The airline industry was one of many that were hit the hardest by the COVID-19 pandemic. The sector saw a sharp drop in traffic due to lower demand for air travel which in turn impacted revenues. One top performer among the airline companies was Alaska Air Group (NYSE: ALK) which, like its peers, took a blow from the outbreak and saw its performance drop.
Alaska Air Group is a Washington-based company which operates the low-cost carrier Alaska Airlines, which has hubs in Seattle, San Francisco, Los Angeles and Oregon, along with Horizon Air. The company has a market cap of $4.63 billion.
Looking at the five-year trend, Alaska has consistently increased its operating revenues with a 6% year-over-year increase in 2019 to $8.7 billion. This increase in revenue was fueled by continued network expansion and capacity growth. Passenger revenues, which make up the majority of the company’s operating revenues, rose 6% in 2019 versus 2018.
At the same time, Alaska also saw its operating expenses increase with a 1.3% increase in 2019 versus the previous year. This was driven by a 4.4% increase in non-fuel expenses during the year.
Aircraft fuel expense forms a key part of an airline’s operating costs. Fuel costs are volatile and can have significant impacts on operating results. Fuel prices are impacted by changes in crude oil prices and refining costs. In Alaska’s case, a change of $0.01 in the company’s fuel price per gallon can impact its expected annual fuel cost by approx. $9 million per year. In 2019, aircraft fuel expense comprised 24% of total operating expenses.
Capacity and traffic
During the five-year period, Alaska saw a steady growth in revenue passenger miles (RPMs), or traffic, as well as available seat miles (ASMs), or capacity. In 2019, traffic increased 2.5% year-over-year while capacity rose 2%. The growth in capacity was driven by network expansion and fleet growth.
All this momentum went for a toss in 2020 as the coronavirus pandemic spread across the world. The outbreak led to a global lockdown with shelter-in-place orders and travel bans. As air travel came to a halt, Alaska saw its demand drop in February and by March, cancellations had buried new bookings. In May, demand had dropped over 90% below normal levels.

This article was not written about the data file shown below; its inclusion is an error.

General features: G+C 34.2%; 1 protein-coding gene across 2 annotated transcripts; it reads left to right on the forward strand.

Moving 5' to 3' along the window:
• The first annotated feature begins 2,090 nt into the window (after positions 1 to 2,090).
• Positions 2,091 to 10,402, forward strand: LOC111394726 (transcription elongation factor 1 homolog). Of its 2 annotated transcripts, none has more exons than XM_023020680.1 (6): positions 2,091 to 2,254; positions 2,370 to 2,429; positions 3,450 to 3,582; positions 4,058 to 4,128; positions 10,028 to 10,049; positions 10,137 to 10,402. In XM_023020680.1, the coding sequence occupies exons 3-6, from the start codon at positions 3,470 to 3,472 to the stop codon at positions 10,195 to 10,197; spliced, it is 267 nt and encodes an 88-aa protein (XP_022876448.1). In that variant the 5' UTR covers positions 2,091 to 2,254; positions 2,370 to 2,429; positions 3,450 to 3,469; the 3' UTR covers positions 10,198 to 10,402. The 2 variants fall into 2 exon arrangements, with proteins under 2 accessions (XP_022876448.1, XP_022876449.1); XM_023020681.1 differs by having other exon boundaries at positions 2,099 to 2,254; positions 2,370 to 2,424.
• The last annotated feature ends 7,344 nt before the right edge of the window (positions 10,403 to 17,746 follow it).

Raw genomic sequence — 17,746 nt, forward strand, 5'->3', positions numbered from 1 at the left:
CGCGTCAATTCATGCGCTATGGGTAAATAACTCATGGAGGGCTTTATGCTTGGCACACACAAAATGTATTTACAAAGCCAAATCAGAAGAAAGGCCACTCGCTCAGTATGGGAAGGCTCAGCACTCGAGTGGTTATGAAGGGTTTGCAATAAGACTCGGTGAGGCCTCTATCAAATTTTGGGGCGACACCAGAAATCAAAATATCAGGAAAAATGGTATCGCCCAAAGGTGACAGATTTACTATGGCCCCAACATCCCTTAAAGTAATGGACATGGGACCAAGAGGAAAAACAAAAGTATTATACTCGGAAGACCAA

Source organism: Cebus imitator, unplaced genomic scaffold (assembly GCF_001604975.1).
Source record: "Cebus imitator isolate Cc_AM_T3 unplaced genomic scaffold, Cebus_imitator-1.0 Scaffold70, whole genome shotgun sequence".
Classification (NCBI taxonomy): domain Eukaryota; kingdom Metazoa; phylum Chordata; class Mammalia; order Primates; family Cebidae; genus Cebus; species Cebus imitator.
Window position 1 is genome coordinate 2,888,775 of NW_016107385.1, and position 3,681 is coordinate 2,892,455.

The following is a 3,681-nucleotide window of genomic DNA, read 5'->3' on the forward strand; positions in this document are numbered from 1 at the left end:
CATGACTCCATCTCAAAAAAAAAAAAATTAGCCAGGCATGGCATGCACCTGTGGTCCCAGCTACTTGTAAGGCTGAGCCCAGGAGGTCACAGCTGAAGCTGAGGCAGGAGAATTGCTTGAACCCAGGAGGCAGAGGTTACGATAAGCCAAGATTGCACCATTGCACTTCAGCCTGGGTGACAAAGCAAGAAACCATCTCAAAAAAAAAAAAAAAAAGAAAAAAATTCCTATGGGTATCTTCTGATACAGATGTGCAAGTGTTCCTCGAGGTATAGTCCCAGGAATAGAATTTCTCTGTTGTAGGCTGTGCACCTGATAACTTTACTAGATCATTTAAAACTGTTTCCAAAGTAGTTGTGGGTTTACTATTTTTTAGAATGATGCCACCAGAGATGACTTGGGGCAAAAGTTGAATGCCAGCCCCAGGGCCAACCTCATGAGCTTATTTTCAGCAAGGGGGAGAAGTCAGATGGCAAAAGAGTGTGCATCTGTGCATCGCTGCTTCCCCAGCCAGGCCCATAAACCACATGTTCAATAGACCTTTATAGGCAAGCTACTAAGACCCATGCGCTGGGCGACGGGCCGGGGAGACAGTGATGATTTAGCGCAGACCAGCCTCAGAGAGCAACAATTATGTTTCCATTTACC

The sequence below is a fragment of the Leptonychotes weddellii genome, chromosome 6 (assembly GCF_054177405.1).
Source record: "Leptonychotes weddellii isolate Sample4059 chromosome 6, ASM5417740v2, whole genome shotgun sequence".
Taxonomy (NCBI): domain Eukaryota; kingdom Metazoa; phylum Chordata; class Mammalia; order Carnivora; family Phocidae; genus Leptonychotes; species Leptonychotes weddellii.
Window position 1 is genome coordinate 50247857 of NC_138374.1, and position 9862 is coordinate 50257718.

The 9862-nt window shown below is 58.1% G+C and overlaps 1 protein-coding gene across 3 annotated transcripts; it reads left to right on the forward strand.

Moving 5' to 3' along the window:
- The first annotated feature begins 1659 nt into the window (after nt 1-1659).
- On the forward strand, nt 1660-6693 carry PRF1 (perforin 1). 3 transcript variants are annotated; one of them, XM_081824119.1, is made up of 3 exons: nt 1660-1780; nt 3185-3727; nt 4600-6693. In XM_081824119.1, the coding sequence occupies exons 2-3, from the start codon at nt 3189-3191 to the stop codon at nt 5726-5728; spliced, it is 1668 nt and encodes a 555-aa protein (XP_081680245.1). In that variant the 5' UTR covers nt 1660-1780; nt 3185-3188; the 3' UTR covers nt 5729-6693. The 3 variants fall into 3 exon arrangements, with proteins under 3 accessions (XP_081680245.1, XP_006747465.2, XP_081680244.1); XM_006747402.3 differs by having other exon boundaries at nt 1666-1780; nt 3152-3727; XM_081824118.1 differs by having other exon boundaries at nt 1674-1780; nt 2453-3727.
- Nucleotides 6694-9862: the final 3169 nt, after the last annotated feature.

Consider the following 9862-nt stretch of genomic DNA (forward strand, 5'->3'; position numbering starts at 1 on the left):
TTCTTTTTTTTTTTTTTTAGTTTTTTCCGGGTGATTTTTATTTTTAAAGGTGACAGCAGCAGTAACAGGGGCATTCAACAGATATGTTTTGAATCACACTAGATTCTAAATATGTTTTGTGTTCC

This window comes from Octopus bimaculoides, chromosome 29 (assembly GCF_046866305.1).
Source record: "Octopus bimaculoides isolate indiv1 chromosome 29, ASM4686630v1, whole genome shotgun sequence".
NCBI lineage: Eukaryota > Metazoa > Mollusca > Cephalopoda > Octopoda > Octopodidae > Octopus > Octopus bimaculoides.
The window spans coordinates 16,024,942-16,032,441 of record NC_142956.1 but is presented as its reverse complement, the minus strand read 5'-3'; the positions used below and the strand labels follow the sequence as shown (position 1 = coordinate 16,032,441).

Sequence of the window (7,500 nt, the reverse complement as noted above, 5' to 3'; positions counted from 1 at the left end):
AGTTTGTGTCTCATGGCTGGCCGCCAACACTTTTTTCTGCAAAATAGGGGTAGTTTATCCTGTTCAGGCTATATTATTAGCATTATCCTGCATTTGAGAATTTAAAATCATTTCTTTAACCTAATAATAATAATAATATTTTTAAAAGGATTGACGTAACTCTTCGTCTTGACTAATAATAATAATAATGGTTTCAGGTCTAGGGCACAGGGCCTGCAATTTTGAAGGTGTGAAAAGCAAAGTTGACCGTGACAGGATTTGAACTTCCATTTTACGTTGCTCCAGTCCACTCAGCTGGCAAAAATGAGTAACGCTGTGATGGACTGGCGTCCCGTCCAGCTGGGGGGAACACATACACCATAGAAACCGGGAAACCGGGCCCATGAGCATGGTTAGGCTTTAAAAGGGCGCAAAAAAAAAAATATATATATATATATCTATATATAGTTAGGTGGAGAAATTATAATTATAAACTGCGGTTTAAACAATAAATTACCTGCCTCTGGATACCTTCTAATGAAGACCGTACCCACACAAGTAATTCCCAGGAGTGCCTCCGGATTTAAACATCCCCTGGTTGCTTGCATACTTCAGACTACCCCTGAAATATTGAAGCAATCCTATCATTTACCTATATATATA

The company saw a 13% decline in operating revenues in the first quarter of 2020. Passenger revenues dropped 14% to $1.4 billion. Traffic fell by 14.4% while capacity decreased by 1.3% during the quarter. Operating expenses increased 6% during the period.
During its first quarter earnings announcement, the company stated that flown capacity for April was down over 80% versus the previous year and cuts for May will also exceed 80%. Alaska expects similar reductions for June. The company believes its financial results will be impacted more significantly in the second quarter than the first quarter as the uncertainty around air travel continues.
Alaska continues to face risks that could affect its revenue performance, one of them being changes in travel trends. The pandemic and the resultant economic downturn could lead to postponements of leisure travel which is a non-essential expense.
People traveling across short distances could replace air travel with other modes of surface travel. In addition, the health crisis brought about a massive shift to remote work which led to changes in the business landscape as companies adopted new technological ways to work and communicate.
This reliance on video conferencing and other similar modes to communicate and hold meetings is likely to reduce the need for business travel as it proves to be more cost-effective. This in turn could affect Alaska and its peers as frequent business flyers contribute meaningfully to passenger revenue.
In summary, Alaska and its peers will continue to face challenges over the coming months and it is safe to say that the airline industry in general is likely to witness some significant changes in travel trends in the future.
Click here to read the full transcript of Alaska Air Group Q1 2020 earnings conference call
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